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LAS VEGAS, Sept. 29, 2020 /PRNewswire/ — Asia Broadband Inc. (OTC: AABB), through its wholly owned subsidiary Asia Metals Inc., today announced that it has signed a Letter of Intent (LOI) to acquire a high potential mineral property in the state of Colima, Mexico.  The property is located in a prolific iron-copper-gold production area approximately 25 kms east of the Pena Colorada mine in Minatitlan, Mexico.  Advantageously located with direct access to main Highway #3, the property also has a natural water supply.  The land parcel is located at 19°18’47.3″N 103°53’49.9″W and consists of 100 hectares.  Strategically viewed as a diversification acquisition, the Colima property is situated in a region where AABB has a comparative advantage of development resources and expertise readily available to rapidly develop the project.  The Company is conducting its final stages of due diligence in preparation to complete the property acquisition agreement.  


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Authorities say thieves stole a business jet from an airport in central Mexico, flew it to Venezuela, loaded it with drugs and then crashed the plane in Guatemala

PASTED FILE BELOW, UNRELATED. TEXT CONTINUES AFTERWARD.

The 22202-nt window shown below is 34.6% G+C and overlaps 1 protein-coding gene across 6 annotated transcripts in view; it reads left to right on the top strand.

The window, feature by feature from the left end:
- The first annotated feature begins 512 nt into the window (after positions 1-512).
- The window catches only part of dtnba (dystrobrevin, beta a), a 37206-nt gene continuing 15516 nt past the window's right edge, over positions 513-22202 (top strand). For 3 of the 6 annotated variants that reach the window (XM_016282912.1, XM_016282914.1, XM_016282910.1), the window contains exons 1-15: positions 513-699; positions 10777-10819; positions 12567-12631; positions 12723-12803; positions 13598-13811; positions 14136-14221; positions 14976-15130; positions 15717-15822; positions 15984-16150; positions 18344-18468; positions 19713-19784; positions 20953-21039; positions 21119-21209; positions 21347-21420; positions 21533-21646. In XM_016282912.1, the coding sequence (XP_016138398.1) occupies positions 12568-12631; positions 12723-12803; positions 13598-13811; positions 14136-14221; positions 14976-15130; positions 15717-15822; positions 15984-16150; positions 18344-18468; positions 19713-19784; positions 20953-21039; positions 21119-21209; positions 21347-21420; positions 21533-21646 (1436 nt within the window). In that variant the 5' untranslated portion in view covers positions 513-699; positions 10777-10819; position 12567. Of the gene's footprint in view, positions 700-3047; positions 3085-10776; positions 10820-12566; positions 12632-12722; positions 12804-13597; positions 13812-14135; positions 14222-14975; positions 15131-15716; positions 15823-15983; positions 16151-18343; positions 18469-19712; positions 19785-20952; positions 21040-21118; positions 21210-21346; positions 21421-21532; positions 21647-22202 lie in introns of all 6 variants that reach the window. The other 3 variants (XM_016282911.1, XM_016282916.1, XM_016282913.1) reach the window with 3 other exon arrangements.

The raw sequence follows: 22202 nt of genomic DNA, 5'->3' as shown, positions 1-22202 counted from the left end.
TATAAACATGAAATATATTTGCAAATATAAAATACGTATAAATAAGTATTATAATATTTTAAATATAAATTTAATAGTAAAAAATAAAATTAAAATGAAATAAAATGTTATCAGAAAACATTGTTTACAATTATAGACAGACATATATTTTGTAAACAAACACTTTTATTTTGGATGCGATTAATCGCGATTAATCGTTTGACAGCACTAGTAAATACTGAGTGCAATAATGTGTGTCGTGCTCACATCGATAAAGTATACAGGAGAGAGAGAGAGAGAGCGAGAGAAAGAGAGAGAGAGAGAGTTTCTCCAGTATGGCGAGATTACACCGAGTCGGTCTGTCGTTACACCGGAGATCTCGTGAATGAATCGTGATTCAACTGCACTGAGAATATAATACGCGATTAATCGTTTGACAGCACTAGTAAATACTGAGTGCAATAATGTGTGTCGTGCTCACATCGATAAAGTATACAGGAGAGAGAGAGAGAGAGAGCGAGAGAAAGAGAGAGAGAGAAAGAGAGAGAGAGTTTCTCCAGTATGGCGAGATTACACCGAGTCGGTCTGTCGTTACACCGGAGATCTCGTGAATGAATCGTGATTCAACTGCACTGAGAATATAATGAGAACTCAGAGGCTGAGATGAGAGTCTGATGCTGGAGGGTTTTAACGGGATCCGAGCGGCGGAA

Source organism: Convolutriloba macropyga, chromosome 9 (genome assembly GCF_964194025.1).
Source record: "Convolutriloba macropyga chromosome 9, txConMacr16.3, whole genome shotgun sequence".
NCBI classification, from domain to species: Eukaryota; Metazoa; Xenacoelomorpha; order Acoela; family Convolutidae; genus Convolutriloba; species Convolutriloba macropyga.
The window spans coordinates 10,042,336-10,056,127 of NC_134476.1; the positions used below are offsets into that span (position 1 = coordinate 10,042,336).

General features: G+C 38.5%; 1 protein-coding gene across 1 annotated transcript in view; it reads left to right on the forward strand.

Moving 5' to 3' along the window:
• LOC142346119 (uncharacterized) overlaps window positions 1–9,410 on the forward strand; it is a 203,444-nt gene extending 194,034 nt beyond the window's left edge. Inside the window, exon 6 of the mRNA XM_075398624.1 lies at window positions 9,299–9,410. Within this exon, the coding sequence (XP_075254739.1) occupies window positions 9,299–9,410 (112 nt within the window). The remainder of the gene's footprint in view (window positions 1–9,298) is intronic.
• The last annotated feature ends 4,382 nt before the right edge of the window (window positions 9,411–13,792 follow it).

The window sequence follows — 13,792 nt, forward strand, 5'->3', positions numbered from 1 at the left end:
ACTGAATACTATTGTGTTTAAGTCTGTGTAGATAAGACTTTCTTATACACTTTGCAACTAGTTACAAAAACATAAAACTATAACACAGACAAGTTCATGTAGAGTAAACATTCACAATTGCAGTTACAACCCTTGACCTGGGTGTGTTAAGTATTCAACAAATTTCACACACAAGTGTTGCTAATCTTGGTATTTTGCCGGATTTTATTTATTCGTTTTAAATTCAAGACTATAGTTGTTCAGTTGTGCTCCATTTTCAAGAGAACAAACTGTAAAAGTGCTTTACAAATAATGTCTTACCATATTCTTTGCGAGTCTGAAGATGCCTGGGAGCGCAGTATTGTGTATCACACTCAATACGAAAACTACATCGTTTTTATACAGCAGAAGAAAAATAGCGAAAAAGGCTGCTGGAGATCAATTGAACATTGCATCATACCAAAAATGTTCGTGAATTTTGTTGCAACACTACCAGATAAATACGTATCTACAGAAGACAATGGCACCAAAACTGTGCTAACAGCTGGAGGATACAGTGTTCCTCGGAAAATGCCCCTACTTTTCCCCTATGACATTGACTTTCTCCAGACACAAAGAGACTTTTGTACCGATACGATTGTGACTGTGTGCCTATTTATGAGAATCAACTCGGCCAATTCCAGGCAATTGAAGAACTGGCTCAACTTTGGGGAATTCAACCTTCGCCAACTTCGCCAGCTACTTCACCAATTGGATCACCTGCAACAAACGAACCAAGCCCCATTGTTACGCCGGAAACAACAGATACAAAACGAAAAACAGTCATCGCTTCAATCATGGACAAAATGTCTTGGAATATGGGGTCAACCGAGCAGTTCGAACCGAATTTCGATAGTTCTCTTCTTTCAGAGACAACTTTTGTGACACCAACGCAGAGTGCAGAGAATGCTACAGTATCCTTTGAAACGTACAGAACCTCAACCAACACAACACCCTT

Prosecutors in Guatemala said a total of four bodies were found around the site where the BAE 125 jet crashed and burned Wednesday.

The dead could not be immediately identified, but drugs and weapons were found in the burned wreckage of the craft, which authorities referred to as a Hawker 800.

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VANCOUVER, British Columbia, Sept. 09, 2020 (GLOBE NEWSWIRE) — Almaden Minerals Ltd. (“Almaden” or “the Company”; TSX: AMM; NYSE American: AAU) is pleased to report that the second district court in Puebla (the “Court”) has issued a decision in respect of the “incident” filed by Almaden’s Mexican subsidiary on February 4 of this year.